What is significant is that the oldest spellings of the name preserve the unit "Aed" or "Aodh". The earliest reference (1098) is to a "Cucail Mac Aedha" of the Isle of Man (where, today, the form "Key" predominates). In Scotland "Gilchrist M'Ay" is linked with Tarbert in 1326.

As time went by the "- a-" in "Mac" tended to lose its short, staccato sound and assume a broader one. This caused the "-c-" to separate from the "Mac-" and to attach itself to the following unit by so doing causing bearers of the name to lose sight of its origins. This is very well illustrated in examples drawn from the Kintyre Region where both "MacAoidh" and "MacCaidh" are seen to evolve among neighbouring families. Merely in passing it is interesting to note something similar in that there are instances where the old Gaelic name "Aodh" and its Latinised form "Hugo" or "Hugh" run side by side in the same families - where two brothers are given either name and apparently without it being understood that each was really identical in origin!

Very little is known of some of the earlier "Mackay" members. There are close connections with the Clan Morgan which was limited to Aberdeen and Sutherland and for a long while there was a branch of the family based on Reay (Caithness, west of Thurso) which was known as "Clan Morgan".

The first appearance of the name "Mackay" seems to have been in connection with Brian Vicar Mackay of Islay in 1408. In the Local Directory are to be found around 40 entries under "Mackay" or one of its variations. There are about 20 Mackays listed in the standard references but none is exactly a "headliner". There was however a certain Mary Mackay (1855-1924) whom our older readers would know better under the pen-name of "Marie Corelli". She coined the expression "The Mighty Atom" and popularised the name "Thelma" - titles of two of her novels. Her writings were once greatly admired and sales were record-breaking but, today, she is no longer read and quite forgotten.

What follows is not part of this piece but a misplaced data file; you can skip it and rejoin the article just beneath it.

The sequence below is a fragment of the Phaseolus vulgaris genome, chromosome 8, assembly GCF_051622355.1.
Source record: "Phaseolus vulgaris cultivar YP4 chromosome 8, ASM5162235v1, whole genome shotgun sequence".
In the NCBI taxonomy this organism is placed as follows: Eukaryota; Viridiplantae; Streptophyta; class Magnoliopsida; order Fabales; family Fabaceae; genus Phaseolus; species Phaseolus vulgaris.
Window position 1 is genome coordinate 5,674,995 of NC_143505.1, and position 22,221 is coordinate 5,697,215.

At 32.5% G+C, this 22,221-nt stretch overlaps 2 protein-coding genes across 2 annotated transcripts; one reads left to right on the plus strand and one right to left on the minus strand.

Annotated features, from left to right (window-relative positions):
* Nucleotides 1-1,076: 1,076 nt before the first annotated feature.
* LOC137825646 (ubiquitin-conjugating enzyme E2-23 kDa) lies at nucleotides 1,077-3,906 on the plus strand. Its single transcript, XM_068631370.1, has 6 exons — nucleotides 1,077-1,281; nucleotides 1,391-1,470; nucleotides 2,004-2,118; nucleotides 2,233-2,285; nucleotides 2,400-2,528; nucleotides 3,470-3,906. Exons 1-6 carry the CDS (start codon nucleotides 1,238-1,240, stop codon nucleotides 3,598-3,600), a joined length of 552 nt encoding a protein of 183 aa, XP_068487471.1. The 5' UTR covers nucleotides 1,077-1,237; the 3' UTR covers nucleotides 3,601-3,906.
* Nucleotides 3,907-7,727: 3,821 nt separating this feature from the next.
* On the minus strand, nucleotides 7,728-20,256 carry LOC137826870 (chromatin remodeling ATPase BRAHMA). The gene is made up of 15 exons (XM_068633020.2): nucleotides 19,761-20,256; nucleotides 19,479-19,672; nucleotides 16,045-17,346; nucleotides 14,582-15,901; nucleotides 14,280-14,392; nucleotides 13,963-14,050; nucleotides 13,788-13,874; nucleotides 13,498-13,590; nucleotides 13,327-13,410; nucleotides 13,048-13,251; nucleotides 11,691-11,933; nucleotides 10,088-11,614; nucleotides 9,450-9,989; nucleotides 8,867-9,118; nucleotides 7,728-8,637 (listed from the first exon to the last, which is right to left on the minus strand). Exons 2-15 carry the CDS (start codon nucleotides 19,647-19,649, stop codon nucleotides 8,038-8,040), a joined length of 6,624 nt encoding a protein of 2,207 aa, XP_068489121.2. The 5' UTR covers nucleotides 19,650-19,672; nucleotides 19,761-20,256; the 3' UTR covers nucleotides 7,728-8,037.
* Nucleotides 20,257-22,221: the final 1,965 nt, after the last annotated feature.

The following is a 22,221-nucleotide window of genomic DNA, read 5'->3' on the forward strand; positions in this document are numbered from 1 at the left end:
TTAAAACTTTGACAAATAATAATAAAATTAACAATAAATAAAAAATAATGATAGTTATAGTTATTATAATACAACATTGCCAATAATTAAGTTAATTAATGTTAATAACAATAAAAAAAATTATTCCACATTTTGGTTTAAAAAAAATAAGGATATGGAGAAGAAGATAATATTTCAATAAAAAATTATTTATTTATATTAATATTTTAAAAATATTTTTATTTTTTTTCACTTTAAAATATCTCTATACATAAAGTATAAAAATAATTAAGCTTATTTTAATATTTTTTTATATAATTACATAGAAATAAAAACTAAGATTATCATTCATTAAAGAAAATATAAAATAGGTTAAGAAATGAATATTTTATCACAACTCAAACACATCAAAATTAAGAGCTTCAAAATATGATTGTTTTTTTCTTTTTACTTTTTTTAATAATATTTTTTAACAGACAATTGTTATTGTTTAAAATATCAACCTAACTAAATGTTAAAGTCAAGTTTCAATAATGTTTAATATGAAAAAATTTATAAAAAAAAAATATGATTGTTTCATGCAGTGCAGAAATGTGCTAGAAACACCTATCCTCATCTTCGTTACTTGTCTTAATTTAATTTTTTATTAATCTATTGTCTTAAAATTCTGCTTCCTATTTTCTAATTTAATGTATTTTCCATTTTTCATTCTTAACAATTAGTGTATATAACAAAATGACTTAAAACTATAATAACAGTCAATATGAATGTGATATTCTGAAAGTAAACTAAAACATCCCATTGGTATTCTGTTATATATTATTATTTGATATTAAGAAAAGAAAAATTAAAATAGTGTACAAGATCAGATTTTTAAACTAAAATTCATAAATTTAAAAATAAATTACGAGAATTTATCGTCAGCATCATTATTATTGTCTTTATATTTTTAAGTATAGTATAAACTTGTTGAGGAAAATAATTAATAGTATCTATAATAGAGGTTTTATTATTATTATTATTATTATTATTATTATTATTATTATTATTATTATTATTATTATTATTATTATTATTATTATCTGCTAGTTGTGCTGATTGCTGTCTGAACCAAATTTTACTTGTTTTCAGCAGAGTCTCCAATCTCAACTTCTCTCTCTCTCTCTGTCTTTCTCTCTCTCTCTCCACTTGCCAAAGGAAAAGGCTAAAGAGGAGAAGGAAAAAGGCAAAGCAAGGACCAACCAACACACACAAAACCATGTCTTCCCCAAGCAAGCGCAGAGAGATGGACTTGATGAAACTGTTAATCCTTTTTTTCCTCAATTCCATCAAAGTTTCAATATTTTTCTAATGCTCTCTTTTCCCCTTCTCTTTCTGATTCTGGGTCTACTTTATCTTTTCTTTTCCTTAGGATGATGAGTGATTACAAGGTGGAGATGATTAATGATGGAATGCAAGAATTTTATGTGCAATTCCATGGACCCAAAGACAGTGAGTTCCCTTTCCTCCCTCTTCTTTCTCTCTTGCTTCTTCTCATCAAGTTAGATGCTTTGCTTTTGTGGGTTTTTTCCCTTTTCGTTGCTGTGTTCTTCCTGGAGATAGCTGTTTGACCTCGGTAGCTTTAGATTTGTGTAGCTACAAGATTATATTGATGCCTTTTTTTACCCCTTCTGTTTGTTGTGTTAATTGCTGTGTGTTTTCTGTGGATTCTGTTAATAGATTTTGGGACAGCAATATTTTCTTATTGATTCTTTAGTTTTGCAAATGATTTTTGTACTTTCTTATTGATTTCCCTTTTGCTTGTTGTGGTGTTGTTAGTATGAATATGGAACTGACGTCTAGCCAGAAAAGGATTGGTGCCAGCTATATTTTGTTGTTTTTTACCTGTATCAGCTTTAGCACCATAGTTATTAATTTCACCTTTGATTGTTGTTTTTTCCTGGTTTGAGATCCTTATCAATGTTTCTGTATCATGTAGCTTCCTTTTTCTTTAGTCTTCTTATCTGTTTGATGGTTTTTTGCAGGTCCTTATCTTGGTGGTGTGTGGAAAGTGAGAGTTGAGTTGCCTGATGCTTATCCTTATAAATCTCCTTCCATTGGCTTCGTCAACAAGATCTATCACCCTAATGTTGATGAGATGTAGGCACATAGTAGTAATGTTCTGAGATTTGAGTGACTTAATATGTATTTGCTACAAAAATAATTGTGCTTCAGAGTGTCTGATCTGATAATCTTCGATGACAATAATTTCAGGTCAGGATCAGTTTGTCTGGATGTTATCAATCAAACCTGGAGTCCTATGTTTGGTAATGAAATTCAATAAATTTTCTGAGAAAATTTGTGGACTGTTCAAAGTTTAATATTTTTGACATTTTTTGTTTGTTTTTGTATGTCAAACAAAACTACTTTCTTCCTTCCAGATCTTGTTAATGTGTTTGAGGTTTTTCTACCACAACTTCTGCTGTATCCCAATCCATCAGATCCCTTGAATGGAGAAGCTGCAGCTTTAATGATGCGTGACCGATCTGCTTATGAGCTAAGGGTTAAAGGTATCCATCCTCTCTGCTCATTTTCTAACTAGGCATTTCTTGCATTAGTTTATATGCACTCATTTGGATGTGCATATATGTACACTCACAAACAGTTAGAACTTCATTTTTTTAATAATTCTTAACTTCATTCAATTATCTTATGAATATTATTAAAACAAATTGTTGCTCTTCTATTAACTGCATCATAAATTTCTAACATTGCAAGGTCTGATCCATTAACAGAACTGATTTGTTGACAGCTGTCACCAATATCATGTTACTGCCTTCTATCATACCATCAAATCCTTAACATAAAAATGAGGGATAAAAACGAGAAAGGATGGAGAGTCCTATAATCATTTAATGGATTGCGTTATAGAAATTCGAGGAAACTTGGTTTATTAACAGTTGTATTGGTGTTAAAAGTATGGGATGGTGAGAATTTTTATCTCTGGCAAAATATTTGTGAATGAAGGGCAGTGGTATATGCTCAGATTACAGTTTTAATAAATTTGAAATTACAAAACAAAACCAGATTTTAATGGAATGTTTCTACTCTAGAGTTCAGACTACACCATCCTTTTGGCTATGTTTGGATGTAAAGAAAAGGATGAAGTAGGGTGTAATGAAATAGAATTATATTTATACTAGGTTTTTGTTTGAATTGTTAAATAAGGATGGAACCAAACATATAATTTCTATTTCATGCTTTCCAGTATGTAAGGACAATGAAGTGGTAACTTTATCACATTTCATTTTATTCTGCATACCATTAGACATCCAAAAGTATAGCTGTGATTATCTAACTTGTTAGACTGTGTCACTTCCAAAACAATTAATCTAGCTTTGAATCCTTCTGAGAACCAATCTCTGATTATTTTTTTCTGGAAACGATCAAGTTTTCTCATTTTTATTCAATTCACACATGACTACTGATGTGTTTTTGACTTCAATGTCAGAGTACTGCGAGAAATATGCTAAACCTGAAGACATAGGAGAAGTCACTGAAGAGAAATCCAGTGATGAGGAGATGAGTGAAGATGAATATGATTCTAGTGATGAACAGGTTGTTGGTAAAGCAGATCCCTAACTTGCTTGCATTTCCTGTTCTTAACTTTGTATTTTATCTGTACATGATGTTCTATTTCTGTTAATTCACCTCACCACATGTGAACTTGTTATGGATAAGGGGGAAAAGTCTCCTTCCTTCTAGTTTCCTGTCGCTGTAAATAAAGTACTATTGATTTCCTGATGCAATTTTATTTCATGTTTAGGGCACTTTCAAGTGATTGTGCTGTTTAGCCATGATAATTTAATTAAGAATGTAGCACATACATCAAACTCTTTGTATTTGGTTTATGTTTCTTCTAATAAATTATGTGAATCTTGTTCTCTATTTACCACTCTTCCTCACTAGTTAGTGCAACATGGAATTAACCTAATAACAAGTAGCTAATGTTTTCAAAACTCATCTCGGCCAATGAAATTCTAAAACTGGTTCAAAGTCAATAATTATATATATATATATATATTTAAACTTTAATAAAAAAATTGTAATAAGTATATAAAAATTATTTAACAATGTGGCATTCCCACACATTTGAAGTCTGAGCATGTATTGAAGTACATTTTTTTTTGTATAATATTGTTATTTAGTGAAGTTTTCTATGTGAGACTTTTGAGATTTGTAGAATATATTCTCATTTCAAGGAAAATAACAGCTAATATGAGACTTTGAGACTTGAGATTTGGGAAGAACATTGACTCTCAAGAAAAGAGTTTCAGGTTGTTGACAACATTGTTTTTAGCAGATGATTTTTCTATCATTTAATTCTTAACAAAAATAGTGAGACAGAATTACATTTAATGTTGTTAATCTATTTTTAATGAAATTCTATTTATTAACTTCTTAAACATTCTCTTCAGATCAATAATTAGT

Readers might like to have explained to them how the expression "The real McCoy" seems to have come about. It is an Irish rendering of the Scots "Mackay". An American boxer called Norman Selby (1873-1940) adopted, as his professional name "Kid McCoy". Finding that there was also another fighter of the same name, he naturally wished there to be a clear distinction, and adopted the special designation "The Real McCoy". He cannot, however, be credited with having invented the expression: it had already been used by no less a personality than Robert Louis Stevenson in 1883, when Selby was only 10 years old. However Stevenson's use was in a private letter and that apparently was not made public until about 1958. In any case he speaks of the real "Mackay". The first reference in the open press dates from 1922 and it has a North American context and would seem to support Selby's case.

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From "The Peak Advertiser", 14th June 1999.